DAHLGREN, Va. — Navy engineer Danny Mudd looked forward to the arrival of a new U.S. Marine Corps radar system after working on the program for years. When the AN/TPS-80 Ground/Air Task-Oriented Radar (G/ATOR) system – a mobile unit designed to be stationed anywhere while providing air surveillance and ground weapons locating capabilities — arrived at Naval Surface Warfare Center Dahlgren Division (NSWCDD), Mudd and his team were ready to provide five weeks of test and evaluation, the NSWCDD said in release.
“It’s exciting to be able to test an actual system when you’ve been working on it for years,” said Mudd, G/ATOR program team lead and radar operations manager for the Sensor Software Engineering Branch at NSWCDD. “Having the radar in our backyard is a game changer and makes you really appreciate the work that we’ve done here and continue to do.”
Mudd and his team manage the lab productivity that maintains and updates the test assets with the branch’s software support activity lead, Bradley Payne, who provides software development for the G/ATOR system.
“We provide government support to the program office, located in Quantico, and develop test procedures for the radar system,” said Bill Shea, G/ATOR technical program manager in the NSWCDD Sensor Software Engineering Branch. “Our G/ATOR team has supported this program for well over 10 years.”
Shea and his team collaborate with other naval warfare centers, the primary contractor Northrop Grumman and several branches across Dahlgren.
Before participating in integrated field tests, a new version of G/ATOR was brought to NSWCDD to perform interoperability testing with other systems. Shea and his team prepared for the G/ATOR’s testing schedule by verifying the command’s infrastructure functionality, including power accessibility, radar data recording abilities and data analysis capabilities.
“Having a tactical radar at Dahlgren for our engineering team to utilize, allows the team to develop expert knowledge of the radar’s functionality and capability,” said Shea. “In collaboration across the warfare center and the contractor, the G/ATOR team achieved that ability to field test, collect data and verify theories to improve the radar’s performance and support the warfighter.”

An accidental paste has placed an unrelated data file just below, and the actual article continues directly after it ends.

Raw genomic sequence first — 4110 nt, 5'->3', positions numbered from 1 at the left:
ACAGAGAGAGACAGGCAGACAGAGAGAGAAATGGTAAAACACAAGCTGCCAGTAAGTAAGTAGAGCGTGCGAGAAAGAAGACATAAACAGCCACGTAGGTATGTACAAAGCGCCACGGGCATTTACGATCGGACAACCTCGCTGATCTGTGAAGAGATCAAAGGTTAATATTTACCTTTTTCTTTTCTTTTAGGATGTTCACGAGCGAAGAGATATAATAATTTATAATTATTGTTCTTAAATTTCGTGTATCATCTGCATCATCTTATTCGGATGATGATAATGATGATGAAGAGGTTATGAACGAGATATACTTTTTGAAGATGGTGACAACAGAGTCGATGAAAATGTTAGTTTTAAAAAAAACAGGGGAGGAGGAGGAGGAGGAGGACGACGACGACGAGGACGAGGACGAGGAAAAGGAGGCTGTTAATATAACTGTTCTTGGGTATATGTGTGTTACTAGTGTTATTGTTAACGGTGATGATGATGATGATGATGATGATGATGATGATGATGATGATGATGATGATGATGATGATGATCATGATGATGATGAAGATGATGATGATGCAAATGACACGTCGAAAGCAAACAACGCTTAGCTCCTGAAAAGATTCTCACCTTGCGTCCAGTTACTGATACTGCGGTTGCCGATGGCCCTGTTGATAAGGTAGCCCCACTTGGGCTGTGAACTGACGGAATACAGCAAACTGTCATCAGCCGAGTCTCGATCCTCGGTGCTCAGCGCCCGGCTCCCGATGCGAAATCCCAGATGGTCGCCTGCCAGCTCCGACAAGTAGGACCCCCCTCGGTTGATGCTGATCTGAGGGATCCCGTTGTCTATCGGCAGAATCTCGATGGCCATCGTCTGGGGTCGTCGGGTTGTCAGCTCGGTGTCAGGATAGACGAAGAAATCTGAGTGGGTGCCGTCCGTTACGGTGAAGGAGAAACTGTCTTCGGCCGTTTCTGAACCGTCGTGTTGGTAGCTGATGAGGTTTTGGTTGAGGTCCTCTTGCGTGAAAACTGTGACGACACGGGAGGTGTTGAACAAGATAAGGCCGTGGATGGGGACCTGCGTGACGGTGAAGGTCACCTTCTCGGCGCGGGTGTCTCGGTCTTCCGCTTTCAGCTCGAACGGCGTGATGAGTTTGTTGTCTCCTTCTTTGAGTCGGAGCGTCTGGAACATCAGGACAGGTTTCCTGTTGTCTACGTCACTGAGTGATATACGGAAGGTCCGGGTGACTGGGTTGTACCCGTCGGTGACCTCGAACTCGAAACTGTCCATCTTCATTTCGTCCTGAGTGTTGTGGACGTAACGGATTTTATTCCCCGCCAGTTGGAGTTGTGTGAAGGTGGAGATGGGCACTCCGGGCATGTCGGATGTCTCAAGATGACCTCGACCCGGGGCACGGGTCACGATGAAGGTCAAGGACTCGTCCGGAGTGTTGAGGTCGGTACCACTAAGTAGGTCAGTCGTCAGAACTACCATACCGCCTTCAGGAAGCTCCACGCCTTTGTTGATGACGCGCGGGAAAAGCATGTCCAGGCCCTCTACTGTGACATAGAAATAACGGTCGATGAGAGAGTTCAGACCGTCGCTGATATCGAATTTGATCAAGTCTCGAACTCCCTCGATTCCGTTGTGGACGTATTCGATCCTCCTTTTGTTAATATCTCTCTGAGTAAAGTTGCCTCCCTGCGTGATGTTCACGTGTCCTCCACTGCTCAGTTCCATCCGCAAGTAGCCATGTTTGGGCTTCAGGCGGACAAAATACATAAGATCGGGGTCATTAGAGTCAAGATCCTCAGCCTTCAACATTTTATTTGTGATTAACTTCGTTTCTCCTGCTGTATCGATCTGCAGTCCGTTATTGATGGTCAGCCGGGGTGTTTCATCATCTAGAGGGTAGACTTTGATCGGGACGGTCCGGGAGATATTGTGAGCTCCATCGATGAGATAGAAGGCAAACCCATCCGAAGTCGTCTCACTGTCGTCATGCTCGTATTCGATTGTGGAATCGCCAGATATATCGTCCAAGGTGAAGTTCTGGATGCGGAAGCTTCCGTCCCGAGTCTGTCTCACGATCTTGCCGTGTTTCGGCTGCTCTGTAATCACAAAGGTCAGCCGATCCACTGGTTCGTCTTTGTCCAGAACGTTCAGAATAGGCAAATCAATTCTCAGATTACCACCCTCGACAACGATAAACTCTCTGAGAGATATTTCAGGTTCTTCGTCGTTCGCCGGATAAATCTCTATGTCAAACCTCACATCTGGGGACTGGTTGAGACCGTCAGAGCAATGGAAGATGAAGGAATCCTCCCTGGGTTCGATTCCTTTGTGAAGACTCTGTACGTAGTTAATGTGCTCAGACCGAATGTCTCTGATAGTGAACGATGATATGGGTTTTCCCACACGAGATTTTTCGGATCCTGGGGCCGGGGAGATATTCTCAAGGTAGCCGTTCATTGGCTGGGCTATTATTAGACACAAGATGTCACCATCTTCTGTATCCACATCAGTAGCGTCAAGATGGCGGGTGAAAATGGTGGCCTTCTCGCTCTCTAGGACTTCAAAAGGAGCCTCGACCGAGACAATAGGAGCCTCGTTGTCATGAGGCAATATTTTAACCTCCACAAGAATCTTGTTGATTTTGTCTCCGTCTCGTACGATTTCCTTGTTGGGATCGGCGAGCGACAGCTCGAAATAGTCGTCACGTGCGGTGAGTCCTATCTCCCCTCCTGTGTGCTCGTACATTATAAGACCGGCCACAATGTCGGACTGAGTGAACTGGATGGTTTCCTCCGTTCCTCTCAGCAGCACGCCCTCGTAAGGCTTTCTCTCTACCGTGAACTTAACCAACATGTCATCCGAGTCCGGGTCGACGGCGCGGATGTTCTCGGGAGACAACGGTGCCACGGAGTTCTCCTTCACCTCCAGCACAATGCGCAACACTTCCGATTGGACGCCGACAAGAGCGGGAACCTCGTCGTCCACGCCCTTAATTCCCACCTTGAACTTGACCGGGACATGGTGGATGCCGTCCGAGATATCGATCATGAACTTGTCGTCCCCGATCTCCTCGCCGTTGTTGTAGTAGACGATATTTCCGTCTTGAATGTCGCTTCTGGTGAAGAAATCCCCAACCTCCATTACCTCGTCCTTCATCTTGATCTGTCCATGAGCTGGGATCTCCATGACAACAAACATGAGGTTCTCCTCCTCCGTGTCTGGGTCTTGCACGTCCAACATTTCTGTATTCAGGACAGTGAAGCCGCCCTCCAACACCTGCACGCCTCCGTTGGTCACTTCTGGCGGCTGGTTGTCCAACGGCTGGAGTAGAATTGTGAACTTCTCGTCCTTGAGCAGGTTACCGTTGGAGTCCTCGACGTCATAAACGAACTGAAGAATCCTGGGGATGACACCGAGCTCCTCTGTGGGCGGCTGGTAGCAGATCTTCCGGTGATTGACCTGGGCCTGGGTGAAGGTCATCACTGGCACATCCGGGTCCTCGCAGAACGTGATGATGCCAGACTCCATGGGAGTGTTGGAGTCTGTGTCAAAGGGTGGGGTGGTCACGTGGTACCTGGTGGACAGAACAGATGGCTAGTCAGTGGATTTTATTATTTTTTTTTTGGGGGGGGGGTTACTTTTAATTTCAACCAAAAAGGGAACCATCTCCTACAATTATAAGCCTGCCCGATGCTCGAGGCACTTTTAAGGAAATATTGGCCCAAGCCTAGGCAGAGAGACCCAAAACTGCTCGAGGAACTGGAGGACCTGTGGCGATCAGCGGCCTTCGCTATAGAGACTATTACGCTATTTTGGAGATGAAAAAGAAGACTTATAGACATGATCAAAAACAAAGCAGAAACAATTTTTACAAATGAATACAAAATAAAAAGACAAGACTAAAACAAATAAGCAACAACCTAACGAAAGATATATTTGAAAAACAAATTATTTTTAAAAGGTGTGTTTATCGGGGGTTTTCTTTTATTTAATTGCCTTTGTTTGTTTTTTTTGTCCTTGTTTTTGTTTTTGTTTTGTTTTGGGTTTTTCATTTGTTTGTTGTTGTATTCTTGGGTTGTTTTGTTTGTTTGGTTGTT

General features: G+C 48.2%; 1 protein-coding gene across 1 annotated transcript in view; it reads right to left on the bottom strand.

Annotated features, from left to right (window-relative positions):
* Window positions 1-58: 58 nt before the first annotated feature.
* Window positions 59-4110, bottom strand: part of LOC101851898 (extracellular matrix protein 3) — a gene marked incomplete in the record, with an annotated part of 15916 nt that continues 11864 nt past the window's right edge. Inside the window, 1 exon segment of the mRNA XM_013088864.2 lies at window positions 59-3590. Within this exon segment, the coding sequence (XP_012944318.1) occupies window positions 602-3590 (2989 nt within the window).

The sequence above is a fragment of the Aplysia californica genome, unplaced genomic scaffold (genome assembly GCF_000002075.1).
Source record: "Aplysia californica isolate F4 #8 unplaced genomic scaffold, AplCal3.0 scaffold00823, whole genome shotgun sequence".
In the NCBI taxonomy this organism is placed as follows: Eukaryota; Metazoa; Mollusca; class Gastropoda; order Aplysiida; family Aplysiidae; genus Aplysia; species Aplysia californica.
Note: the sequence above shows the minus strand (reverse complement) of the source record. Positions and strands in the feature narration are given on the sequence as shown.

Within the first week of the G/ATOR system’s arrival, command, senior leadership and essential team leads conducted walkthroughs of safety protocols and complete range safety validations before live testing.
For many team members supporting the G/ATOR project, the opportunity to work directly with the system and have accessibility to calculate theories proved beneficial for the warfare center.
“Many people working on the radar program have only seen the G/ATOR in pictures since one wasn’t available until this test event,” said Shea. “The opportunity to engage with the unit at Dahlgren helps software developers understand some of the interfaces they’re building. They can see firsthand how the software is being used.”
Through collaborative efforts within the department and other divisions across NSWCDD, the G/ATOR team performed central testing evaluations that verified the radar systems detection functionalities and software capabilities. During the test schedule, the G/ATOR team conducted evaluations around the clock during the workweek.
Dahlgren’s G/ATOR team is already planning to expand the sustainment of software capabilities for the G/ATOR system through integrated test evaluations.